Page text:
“Jesus and his disciples went on to the villages around Caesarea Philippi. On the way he asked them, ‘Who do people say I am?’ They replied, ‘Some say John the Baptist; others say Elijah; and still others, one of the prophets.’” (Mark 8:27–28)
Some of the folks in Jesus’ day thought of Jesus as a religious reformer, like John the Baptist. Others saw him as a social reformer, like Elijah. Others thought him to be a prophetic teacher of ethics. All were acceptable, to one degree or another, in first century Israel.
But when Jesus asks Peter his opinion, Peter responds, “You are the Christ.” Unacceptable. The Christ would change everything in society—and there were too many folks invested in the power structures who would be disenfranchised.
I thought of this recently when reading John the Baptist’s description of himself, “I am the voice of one calling in the desert, ‘Make straight the way for the Lord.’” (John 1:23) The 20th Century Bible Commentator, Arthur Pink, says of this verse, “What a position for the Messiah’s forerunner to occupy! Surely his place was in Jerusalem. Why then did not John cry in the temple? Why, because Jehovah was no more there in the temple. Judaism was but a hollow shell: outward form there was, but no life within. It was to a nation of legalists, Pharisee ridden, who neither manifested Abraham’s faith nor produced his works.”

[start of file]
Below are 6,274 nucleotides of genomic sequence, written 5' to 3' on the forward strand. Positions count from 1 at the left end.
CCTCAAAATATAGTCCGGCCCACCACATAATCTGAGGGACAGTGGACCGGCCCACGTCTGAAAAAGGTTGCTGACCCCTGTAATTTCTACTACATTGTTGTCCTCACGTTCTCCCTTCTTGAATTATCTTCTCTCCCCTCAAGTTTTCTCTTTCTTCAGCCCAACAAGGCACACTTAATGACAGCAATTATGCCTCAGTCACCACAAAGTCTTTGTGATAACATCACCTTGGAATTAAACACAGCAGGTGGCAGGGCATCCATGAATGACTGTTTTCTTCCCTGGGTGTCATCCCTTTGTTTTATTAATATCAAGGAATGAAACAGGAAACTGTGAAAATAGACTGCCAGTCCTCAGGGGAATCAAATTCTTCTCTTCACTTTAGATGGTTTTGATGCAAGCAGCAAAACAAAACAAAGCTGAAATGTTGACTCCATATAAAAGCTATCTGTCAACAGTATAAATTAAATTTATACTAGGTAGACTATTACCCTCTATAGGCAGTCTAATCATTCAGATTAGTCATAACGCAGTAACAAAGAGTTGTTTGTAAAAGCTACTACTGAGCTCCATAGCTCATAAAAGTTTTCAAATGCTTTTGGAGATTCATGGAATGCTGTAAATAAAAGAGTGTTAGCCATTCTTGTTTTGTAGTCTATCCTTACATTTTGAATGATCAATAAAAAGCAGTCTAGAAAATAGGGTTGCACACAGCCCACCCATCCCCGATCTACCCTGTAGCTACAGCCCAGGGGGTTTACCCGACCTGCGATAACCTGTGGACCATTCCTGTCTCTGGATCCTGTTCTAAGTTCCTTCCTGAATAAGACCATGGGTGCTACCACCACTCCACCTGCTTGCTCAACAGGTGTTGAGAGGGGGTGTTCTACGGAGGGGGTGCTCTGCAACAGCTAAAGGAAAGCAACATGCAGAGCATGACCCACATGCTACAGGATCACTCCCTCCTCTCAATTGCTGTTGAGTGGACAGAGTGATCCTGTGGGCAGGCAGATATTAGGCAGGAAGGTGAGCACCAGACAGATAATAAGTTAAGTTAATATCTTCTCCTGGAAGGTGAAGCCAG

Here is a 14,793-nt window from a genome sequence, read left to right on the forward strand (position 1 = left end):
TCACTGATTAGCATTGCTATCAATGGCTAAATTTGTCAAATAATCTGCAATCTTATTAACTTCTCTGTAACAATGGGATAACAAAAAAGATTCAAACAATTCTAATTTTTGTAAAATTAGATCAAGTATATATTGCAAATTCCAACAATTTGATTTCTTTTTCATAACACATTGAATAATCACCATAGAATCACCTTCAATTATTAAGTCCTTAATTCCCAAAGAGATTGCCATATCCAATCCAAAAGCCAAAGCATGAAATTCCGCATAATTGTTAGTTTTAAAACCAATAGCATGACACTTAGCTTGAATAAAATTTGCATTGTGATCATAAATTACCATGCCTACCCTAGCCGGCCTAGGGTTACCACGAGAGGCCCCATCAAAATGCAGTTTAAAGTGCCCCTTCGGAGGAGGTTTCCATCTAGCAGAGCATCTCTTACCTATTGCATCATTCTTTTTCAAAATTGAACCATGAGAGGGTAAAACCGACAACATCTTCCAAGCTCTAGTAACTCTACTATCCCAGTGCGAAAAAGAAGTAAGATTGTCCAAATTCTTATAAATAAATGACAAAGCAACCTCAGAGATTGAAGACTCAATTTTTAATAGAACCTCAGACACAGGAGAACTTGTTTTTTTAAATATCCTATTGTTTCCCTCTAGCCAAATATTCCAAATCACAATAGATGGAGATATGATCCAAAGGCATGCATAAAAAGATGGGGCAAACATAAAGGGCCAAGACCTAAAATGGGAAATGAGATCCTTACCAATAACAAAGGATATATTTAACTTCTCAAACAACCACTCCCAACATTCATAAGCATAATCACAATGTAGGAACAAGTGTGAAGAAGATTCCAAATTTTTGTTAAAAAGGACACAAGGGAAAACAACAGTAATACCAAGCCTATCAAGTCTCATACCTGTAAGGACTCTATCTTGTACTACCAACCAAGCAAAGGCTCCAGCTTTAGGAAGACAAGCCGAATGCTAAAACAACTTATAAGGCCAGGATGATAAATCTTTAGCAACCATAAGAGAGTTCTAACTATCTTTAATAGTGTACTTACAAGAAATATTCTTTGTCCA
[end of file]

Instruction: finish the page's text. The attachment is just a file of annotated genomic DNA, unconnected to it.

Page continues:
One might say the same about the secularization of our nation. What began as a biblically based, spiritually vigorous nation has become a “hollow shell” of her former self. Some of the outward form remains, but there is no spiritual life.
For example, simply look at Harvard’s mission statement, “Our mission to educate future leaders is woven throughout the Harvard College experience, inspiring every member of our community to strive toward a more just, fair, and promising world.”
A worthy goal, no doubt. But compare today’s mission to its original mission statement from 1646, “Everyone shall consider as the main End of his life and studies, to know God and Jesus Christ, which is Eternal life (John 17:3). That’s quite a difference.
Like our predecessors in Israel, we will allow Jesus the social reformer. We’ll stomach Jesus the religious reformer. We might even listen to Jesus the ethics teacher.
But Jesus the Christ? No, not Him. He changes everything.
Jim Mann, Ph.D. pastors New Life Church at Robson Ranch. This interdenominational church meets at the Robson Clubhouse on Sunday mornings at 8:30 a.m. and online. Visit www.newlifedenton.org for more information or www.drjimmann.com.